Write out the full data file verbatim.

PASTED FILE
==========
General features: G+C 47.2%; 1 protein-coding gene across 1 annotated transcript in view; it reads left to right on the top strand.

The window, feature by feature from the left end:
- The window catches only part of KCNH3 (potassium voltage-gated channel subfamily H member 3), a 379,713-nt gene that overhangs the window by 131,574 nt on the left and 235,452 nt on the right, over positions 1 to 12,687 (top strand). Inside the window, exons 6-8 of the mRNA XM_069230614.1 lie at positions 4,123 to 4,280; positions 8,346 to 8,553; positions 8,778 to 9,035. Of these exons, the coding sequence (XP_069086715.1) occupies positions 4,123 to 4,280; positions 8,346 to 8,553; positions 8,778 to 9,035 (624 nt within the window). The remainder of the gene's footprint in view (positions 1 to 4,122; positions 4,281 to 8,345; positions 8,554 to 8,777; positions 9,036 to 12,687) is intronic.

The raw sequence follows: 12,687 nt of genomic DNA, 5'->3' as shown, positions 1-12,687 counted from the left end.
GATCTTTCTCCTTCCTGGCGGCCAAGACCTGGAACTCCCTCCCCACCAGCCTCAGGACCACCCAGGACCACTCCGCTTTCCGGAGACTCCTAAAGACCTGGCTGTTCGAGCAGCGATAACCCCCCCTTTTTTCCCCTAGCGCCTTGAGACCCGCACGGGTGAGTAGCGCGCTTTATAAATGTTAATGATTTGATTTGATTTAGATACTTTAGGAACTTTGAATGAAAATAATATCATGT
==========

General features: G+C 47.2%; 1 protein-coding gene across 1 annotated transcript in view; it reads left to right on the top strand.

The window, feature by feature from the left end:
- The window catches only part of KCNH3 (potassium voltage-gated channel subfamily H member 3), a 379,713-nt gene that overhangs the window by 131,574 nt on the left and 235,452 nt on the right, over positions 1 to 12,687 (top strand). Inside the window, exons 6-8 of the mRNA XM_069230614.1 lie at positions 4,123 to 4,280; positions 8,346 to 8,553; positions 8,778 to 9,035. Of these exons, the coding sequence (XP_069086715.1) occupies positions 4,123 to 4,280; positions 8,346 to 8,553; positions 8,778 to 9,035 (624 nt within the window). The remainder of the gene's footprint in view (positions 1 to 4,122; positions 4,281 to 8,345; positions 8,554 to 8,777; positions 9,036 to 12,687) is intronic.

The raw sequence follows: 12,687 nt of genomic DNA, 5'->3' as shown, positions 1-12,687 counted from the left end.
GATCTTTCTCCTTCCTGGCGGCCAAGACCTGGAACTCCCTCCCCACCAGCCTCAGGACCACCCAGGACCACTCCGCTTTCCGGAGACTCCTAAAGACCTGGCTGTTCGAGCAGCGATAACCCCCCCTTTTTTCCCCTAGCGCCTTGAGACCCGCACGGGTGAGTAGCGCGCTTTATAAATGTTAATGATTTGATTTGATTTAGATACTTTAGGAACTTTGAATGAAAATAATATCATGT